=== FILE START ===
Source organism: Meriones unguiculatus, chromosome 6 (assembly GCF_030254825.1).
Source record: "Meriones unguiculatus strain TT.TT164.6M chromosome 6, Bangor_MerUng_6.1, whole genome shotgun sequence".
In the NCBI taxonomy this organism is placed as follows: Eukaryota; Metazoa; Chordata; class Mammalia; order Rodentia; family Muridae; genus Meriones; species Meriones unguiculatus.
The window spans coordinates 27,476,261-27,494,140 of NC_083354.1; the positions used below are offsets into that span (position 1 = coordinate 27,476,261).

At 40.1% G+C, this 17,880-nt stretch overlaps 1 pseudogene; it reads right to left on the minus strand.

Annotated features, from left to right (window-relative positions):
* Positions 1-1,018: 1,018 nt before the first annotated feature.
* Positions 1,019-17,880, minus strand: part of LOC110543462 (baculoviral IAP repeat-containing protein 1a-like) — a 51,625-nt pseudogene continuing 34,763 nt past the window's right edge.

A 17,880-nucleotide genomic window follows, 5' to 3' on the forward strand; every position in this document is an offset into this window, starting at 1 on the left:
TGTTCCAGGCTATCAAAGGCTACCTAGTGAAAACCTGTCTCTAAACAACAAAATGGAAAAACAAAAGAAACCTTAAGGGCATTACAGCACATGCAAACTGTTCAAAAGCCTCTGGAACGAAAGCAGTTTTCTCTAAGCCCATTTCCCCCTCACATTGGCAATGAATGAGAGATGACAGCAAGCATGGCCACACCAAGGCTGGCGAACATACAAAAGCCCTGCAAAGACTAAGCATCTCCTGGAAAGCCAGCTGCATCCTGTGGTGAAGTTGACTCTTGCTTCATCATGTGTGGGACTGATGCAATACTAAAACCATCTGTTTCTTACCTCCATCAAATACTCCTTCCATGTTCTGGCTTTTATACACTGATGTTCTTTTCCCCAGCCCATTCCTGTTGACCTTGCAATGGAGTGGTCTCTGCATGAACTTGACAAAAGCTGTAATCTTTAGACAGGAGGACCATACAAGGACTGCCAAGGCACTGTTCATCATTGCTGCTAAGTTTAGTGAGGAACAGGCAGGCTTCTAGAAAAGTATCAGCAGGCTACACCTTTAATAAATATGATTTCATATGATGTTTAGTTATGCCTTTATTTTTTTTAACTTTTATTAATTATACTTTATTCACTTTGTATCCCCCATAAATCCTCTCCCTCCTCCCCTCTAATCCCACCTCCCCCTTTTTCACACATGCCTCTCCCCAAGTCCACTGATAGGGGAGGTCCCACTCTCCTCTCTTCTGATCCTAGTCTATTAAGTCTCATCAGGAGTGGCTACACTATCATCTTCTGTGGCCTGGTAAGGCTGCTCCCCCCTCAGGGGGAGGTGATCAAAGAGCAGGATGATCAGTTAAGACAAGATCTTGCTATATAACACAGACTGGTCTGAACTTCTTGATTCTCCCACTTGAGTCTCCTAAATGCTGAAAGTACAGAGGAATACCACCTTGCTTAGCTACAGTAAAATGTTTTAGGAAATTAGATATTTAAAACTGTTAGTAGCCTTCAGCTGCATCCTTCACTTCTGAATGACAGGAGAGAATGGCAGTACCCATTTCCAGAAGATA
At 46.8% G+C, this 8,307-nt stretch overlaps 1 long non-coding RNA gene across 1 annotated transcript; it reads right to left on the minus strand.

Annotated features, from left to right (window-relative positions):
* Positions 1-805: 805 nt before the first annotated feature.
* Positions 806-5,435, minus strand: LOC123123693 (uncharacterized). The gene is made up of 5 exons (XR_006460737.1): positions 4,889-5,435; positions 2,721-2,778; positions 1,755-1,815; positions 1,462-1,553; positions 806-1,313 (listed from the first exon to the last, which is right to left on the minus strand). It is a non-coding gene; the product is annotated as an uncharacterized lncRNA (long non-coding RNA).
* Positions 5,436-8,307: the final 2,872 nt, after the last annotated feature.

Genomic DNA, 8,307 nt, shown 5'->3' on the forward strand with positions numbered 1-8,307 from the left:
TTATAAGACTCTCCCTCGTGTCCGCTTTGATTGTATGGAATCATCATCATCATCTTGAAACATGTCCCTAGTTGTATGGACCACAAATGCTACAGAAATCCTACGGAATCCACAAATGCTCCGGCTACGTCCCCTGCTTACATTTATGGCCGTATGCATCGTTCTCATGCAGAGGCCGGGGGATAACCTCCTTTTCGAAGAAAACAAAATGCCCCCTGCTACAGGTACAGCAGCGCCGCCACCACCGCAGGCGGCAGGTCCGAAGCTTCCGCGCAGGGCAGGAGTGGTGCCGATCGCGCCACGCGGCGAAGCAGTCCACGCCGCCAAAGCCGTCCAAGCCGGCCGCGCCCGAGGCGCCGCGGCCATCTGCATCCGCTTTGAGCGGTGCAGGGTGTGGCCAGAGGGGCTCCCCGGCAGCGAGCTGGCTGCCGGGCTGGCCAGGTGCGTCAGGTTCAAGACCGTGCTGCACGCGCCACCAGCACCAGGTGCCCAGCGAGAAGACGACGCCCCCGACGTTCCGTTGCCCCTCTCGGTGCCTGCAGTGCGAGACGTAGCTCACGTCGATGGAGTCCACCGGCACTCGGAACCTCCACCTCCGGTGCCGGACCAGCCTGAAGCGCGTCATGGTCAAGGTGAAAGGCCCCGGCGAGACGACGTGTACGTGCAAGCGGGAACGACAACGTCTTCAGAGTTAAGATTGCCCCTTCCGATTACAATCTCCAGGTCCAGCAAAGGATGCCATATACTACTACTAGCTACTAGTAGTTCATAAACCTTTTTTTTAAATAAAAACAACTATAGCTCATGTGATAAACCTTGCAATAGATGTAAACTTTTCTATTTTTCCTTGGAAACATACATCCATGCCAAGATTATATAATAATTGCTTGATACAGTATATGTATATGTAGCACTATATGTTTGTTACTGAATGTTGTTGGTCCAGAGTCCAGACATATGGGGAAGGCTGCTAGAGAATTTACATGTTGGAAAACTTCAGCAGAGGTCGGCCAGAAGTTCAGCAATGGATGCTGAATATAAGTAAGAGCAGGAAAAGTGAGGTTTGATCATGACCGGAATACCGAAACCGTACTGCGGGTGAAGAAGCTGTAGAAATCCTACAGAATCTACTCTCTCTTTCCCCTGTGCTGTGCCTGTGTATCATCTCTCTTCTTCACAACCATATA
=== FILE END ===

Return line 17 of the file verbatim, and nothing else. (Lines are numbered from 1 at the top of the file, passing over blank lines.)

TTATAAGACTCTCCCTCGTGTCCGCTTTGATTGTATGGAATCATCATCATCATCTTGAAACATGTCCCTAGTTGTATGGACCACAAATGCTACAGAAATCCTACGGAATCCACAAATGCTCCGGCTACGTCCCCTGCTTACATTTATGGCCGTATGCATCGTTCTCATGCAGAGGCCGGGGGATAACCTCCTTTTCGAAGAAAACAAAATGCCCCCTGCTACAGGTACAGCAGCGCCGCCACCACCGCAGGCGGCAGGTCCGAAGCTTCCGCGCAGGGCAGGAGTGGTGCCGATCGCGCCACGCGGCGAAGCAGTCCACGCCGCCAAAGCCGTCCAAGCCGGCCGCGCCCGAGGCGCCGCGGCCATCTGCATCCGCTTTGAGCGGTGCAGGGTGTGGCCAGAGGGGCTCCCCGGCAGCGAGCTGGCTGCCGGGCTGGCCAGGTGCGTCAGGTTCAAGACCGTGCTGCACGCGCCACCAGCACCAGGTGCCCAGCGAGAAGACGACGCCCCCGACGTTCCGTTGCCCCTCTCGGTGCCTGCAGTGCGAGACGTAGCTCACGTCGATGGAGTCCACCGGCACTCGGAACCTCCACCTCCGGTGCCGGACCAGCCTGAAGCGCGTCATGGTCAAGGTGAAAGGCCCCGGCGAGACGACGTGTACGTGCAAGCGGGAACGACAACGTCTTCAGAGTTAAGATTGCCCCTTCCGATTACAATCTCCAGGTCCAGCAAAGGATGCCATATACTACTACTAGCTACTAGTAGTTCATAAACCTTTTTTTTAAATAAAAACAACTATAGCTCATGTGATAAACCTTGCAATAGATGTAAACTTTTCTATTTTTCCTTGGAAACATACATCCATGCCAAGATTATATAATAATTGCTTGATACAGTATATGTATATGTAGCACTATATGTTTGTTACTGAATGTTGTTGGTCCAGAGTCCAGACATATGGGGAAGGCTGCTAGAGAATTTACATGTTGGAAAACTTCAGCAGAGGTCGGCCAGAAGTTCAGCAATGGATGCTGAATATAAGTAAGAGCAGGAAAAGTGAGGTTTGATCATGACCGGAATACCGAAACCGTACTGCGGGTGAAGAAGCTGTAGAAATCCTACAGAATCTACTCTCTCTTTCCCCTGTGCTGTGCCTGTGTATCATCTCTCTTCTTCACAACCATATA